How Smaller Businesses Can Beat Big E-Commerce Brands

As a startup or small business, competing with larger corporations, whose monthly marketing spend exceeds your annual revenue, can be downright scary.

Photo: Thomas Pruchinski | Credit: Courtesy Photo

As a startup or small business, competing with larger corporations, whose monthly marketing spend exceeds your annual revenue, can be downright scary.

Still, it’s not an impossible battle to win, as long as you adjust your strategy and know where to focus your attention. Among smaller operations comes greater flexibility, more control, and the potential for swifter execution. By leveraging these advantages, you can set your business up for sustainable and continuous growth. By streamlining operations, you’ll establish the foundation to thrive once you’ve joined the big leagues.


Relate to your target audience

“Millennials are a group of people who were born between 1981 and 1996,” and they represent the largest group of consumers. “Millennial spending will grow from USD 1.2 trillion to USD 2.1 trillion over 15 years.” As a result, businesses will need to position themselves to capture this consumer spending growth and rethink their standard business approach.

Millennials care less for brands, and more about what those brands represent. They want to spend their money with companies who give back, are trustworthy, authentic, and prioritize the customer experience.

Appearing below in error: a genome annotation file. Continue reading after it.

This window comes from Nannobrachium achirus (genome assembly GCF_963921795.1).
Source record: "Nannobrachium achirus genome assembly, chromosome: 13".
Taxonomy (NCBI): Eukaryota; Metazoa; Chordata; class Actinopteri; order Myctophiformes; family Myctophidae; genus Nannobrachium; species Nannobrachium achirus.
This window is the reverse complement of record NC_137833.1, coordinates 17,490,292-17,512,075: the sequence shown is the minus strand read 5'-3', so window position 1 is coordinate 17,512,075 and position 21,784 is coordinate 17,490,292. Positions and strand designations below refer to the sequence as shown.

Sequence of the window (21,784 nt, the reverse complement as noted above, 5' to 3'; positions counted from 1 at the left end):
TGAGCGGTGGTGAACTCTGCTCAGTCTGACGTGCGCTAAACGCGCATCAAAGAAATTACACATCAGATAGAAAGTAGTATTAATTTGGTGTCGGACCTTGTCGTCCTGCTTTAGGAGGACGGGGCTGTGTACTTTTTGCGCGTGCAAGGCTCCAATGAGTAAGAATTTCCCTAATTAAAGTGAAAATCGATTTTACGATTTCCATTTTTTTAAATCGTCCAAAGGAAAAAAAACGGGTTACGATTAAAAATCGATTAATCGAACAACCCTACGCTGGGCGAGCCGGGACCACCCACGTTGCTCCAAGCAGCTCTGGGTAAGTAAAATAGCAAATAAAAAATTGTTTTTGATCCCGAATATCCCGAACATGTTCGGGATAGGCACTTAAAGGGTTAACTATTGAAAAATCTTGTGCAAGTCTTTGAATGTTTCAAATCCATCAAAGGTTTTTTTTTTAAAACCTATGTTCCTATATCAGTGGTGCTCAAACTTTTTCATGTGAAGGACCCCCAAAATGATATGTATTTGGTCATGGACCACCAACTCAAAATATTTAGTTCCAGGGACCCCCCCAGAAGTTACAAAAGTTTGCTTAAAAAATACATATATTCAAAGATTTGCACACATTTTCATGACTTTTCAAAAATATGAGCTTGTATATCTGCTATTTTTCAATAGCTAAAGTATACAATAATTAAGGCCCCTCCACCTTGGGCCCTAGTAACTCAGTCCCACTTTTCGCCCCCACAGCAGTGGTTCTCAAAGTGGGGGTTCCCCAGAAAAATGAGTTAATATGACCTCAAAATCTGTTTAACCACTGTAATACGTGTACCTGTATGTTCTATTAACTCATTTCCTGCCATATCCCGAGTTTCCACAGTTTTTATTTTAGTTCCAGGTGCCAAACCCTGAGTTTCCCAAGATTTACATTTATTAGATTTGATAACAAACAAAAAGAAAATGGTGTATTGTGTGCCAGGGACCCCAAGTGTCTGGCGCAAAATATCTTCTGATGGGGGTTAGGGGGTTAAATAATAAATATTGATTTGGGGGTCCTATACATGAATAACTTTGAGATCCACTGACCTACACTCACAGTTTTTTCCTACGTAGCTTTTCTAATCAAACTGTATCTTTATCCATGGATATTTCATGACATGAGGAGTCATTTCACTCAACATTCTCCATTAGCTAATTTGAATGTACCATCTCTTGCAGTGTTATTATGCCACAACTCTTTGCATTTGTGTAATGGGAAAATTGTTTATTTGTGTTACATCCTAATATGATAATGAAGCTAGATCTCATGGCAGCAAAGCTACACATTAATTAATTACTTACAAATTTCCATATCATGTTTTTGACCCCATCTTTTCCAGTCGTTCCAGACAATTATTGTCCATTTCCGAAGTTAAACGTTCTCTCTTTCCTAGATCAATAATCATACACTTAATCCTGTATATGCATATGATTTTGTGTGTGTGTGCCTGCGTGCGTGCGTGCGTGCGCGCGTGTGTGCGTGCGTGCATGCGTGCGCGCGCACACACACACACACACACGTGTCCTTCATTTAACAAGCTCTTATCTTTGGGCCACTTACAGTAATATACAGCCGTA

As a small business owner, you’re in the ideal position to embody these ideals. For example, big brands find it hard to be relatable. After all, how are consumers supposed to identify with a faceless corporation? Yet, smaller companies can build their entire business on their brand identity and personality.

Engage with your audience via email, social media, and offline channels. Communicate and reinforce your mission and values. And most importantly, listen to your customers to further understand and meet their needs. For instance, Gymshark achieves this by actively engaging and following up with consumers on their social media channels.


Focus on quality

What is your point of differentiation? If you plan to compete with big e-commerce brands, look for ways to do so other than price. You can shift your focus toward quality, for example. Focus on a specific niche and invest in research and development. Become the go-to resource in your area of expertise. Plus, you’ll find it easier to market your business online using SEO and content marketing strategies.


Engage multiple sales channels with agility

Startups and small businesses are naturally more agile than larger corporations. There’s less red tape to navigate, fewer bottlenecks, and faster iteration. A small business can review search trends data to develop new products and execute quickly to stay on the cutting-edge of what’s working.

Furthermore, small businesses that establish a website and e-commerce presence take advantage of the digital potential in terms of increased organic SERP rankings, brand recognition, and reach. For example, PPC campaigns can direct traffic to different landing pages to maximize conversions and overall performance. This also ensures new revenue streams in case of a crisis or if other sales channels dry up.


Develop an unbeatable customer experience

Beat big brands by offering personalized customer experiences. This can improve conversion rates, win repeat customers, and establish authority.